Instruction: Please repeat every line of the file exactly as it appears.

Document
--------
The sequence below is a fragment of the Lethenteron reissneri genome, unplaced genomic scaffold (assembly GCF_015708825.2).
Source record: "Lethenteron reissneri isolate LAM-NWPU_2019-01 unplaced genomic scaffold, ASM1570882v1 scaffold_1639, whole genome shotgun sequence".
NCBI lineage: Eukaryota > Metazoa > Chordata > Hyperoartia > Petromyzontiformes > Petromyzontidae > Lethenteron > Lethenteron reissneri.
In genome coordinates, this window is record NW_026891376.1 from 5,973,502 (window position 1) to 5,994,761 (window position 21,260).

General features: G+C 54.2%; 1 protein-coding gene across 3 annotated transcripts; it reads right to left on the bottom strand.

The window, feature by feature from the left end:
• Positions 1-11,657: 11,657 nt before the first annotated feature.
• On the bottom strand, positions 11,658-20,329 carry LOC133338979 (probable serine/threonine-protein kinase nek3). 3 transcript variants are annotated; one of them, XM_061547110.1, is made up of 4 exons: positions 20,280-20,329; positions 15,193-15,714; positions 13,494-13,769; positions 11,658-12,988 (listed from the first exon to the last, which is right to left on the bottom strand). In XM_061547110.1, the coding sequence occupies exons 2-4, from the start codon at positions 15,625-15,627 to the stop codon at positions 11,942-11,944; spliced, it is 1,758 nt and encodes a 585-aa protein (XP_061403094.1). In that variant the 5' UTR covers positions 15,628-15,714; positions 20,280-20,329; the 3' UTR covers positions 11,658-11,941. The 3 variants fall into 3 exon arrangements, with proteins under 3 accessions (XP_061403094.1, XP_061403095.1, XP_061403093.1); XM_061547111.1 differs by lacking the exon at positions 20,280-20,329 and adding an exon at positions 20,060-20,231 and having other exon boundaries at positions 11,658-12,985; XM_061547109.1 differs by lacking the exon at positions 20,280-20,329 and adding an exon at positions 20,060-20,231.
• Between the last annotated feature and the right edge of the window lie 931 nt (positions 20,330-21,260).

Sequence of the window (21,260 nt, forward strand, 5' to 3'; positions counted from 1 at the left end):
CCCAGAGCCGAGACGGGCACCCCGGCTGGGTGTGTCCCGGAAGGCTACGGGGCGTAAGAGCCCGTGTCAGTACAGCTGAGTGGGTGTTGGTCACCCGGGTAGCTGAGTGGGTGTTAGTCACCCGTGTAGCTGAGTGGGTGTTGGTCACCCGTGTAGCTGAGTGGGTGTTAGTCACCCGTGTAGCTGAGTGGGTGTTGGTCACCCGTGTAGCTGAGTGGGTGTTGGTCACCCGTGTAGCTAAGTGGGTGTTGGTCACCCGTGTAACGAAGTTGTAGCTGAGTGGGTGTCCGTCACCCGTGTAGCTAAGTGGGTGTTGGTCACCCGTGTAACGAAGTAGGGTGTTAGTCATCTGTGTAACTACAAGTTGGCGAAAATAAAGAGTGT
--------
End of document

The sequence below is a fragment of the Lethenteron reissneri genome, unplaced genomic scaffold (assembly GCF_015708825.2).
Source record: "Lethenteron reissneri isolate LAM-NWPU_2019-01 unplaced genomic scaffold, ASM1570882v1 scaffold_1639, whole genome shotgun sequence".
NCBI lineage: Eukaryota > Metazoa > Chordata > Hyperoartia > Petromyzontiformes > Petromyzontidae > Lethenteron > Lethenteron reissneri.
In genome coordinates, this window is record NW_026891376.1 from 5,973,502 (window position 1) to 5,994,761 (window position 21,260).

General features: G+C 54.2%; 1 protein-coding gene across 3 annotated transcripts; it reads right to left on the bottom strand.

The window, feature by feature from the left end:
• Positions 1-11,657: 11,657 nt before the first annotated feature.
• On the bottom strand, positions 11,658-20,329 carry LOC133338979 (probable serine/threonine-protein kinase nek3). 3 transcript variants are annotated; one of them, XM_061547110.1, is made up of 4 exons: positions 20,280-20,329; positions 15,193-15,714; positions 13,494-13,769; positions 11,658-12,988 (listed from the first exon to the last, which is right to left on the bottom strand). In XM_061547110.1, the coding sequence occupies exons 2-4, from the start codon at positions 15,625-15,627 to the stop codon at positions 11,942-11,944; spliced, it is 1,758 nt and encodes a 585-aa protein (XP_061403094.1). In that variant the 5' UTR covers positions 15,628-15,714; positions 20,280-20,329; the 3' UTR covers positions 11,658-11,941. The 3 variants fall into 3 exon arrangements, with proteins under 3 accessions (XP_061403094.1, XP_061403095.1, XP_061403093.1); XM_061547111.1 differs by lacking the exon at positions 20,280-20,329 and adding an exon at positions 20,060-20,231 and having other exon boundaries at positions 11,658-12,985; XM_061547109.1 differs by lacking the exon at positions 20,280-20,329 and adding an exon at positions 20,060-20,231.
• Between the last annotated feature and the right edge of the window lie 931 nt (positions 20,330-21,260).

Sequence of the window (21,260 nt, forward strand, 5' to 3'; positions counted from 1 at the left end):
CCCAGAGCCGAGACGGGCACCCCGGCTGGGTGTGTCCCGGAAGGCTACGGGGCGTAAGAGCCCGTGTCAGTACAGCTGAGTGGGTGTTGGTCACCCGGGTAGCTGAGTGGGTGTTAGTCACCCGTGTAGCTGAGTGGGTGTTGGTCACCCGTGTAGCTGAGTGGGTGTTAGTCACCCGTGTAGCTGAGTGGGTGTTGGTCACCCGTGTAGCTGAGTGGGTGTTGGTCACCCGTGTAGCTAAGTGGGTGTTGGTCACCCGTGTAACGAAGTTGTAGCTGAGTGGGTGTCCGTCACCCGTGTAGCTAAGTGGGTGTTGGTCACCCGTGTAACGAAGTAGGGTGTTAGTCATCTGTGTAACTACAAGTTGGCGAAAATAAAGAGTGT